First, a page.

Joe, thank you. After looking carefully through these steps, I did replace the crank position sensor according to your recommendation. However, these instructions are for a 2002, and I have a 1992. So, mine has no pin the lock the crankshaft, and the sensor looks slightly different. I did examine the tone ring, and it was undamaged. That was my first thought too. Let me give you some history to make my situation clearer. When I got the truck as a basket case about 3 years ago, the timing belt was off and as I dug into it I found the tone ring was severely damaged as someone tried to pry off the harmonic balancer- to which it is attached. So I replaced it, and became acutely aware of its vulnerability and importance. I rebuild the engine about 2 years ago, and it ran beautifully. Last spring, it just up an quit on me for no apparent reason. I found it would start intermittently, so I thought it was electrical. After replacing every component with no success, I sent it to a mechanic I trusted. He had it 10 months with no success. While there, the crank position sensor was replaced- again. (I don't think it was needed, but they did it anyway) I think it was there that the sensor was installed wrong. After 10 months, I sent a tow truck over and had the truck brought to an electric system expert. They found bad gas and bad injectors- surprise surprise. After all that, they figured the ECU was bad, and replaced it. Again. Well it cranked right up and ran fine for a few weeks. However, the check engine light was on. It died suddenly without warning, and I had it towed home. I discovered the mangled sensor, replaced it, and still have no joy. So, as you can see, it has be through many hands and now I am trying to sort out this mess. So, the long way to answer your question, I did install the sensor correctly, and I replaced the ignition module and one of the coils. With the mangled sensor I got codes on the OBD1 scanner, and now they are gone, so I know that is correct. I checked the tone ring for any warping as well as damage, and it passes through the sensor with no issues or touching. Now, if it was touching, that would explain the erroneous test result, but it is not. Luckily, all these parts I replaced have a lifetime warranty, but we have to get to the bottom of the problem- I did replace the ignition module before I knew the sensor was bad. Could that damage the ignition module? Could the ECU have been damaged as well? This doesn't make sense to me as the sensor only sends a signal. Is there a way to test the sensor without it being plugged into the ignition module? I have to start at the bottom and verify everything is working right. I would like to test that sensor while it is installed in isolation of the rest of the system, verify its correct operation, then move upstream.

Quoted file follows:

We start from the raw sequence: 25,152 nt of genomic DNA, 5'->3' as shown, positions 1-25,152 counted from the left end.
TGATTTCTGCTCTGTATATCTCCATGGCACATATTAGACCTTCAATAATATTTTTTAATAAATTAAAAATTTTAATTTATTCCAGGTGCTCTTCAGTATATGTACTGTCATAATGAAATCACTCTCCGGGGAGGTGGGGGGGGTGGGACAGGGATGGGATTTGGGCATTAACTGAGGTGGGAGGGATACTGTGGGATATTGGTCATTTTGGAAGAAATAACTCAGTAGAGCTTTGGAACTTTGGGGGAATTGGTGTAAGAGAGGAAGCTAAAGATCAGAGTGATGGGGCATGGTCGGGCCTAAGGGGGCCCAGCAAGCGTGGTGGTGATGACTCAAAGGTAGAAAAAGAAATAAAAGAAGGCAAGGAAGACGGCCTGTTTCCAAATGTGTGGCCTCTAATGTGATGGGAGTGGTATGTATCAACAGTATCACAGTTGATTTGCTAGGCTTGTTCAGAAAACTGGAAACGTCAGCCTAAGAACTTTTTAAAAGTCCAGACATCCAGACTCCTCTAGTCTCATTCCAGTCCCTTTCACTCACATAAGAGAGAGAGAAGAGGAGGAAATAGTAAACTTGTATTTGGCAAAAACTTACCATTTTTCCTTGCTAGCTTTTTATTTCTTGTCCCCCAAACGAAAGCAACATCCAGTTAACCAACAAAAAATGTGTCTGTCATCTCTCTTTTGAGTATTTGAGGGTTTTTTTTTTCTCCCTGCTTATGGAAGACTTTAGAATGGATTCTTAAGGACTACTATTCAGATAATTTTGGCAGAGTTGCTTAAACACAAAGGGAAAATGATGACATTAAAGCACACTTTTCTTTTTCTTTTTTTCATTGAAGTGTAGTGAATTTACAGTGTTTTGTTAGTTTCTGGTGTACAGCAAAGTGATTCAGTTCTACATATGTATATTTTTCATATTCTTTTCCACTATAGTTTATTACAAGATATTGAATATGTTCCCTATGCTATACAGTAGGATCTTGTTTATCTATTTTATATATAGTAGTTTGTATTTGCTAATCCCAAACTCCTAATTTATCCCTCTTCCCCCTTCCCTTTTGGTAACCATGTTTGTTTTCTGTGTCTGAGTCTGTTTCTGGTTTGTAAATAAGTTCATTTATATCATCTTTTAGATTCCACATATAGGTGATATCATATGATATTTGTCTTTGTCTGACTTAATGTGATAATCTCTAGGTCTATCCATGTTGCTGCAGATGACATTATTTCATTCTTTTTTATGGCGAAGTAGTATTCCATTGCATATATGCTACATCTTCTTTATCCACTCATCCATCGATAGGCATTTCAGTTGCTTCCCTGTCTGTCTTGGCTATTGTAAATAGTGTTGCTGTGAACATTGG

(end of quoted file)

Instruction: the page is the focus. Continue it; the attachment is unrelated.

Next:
Monday, November 16th, 2020 AT 5:11 AM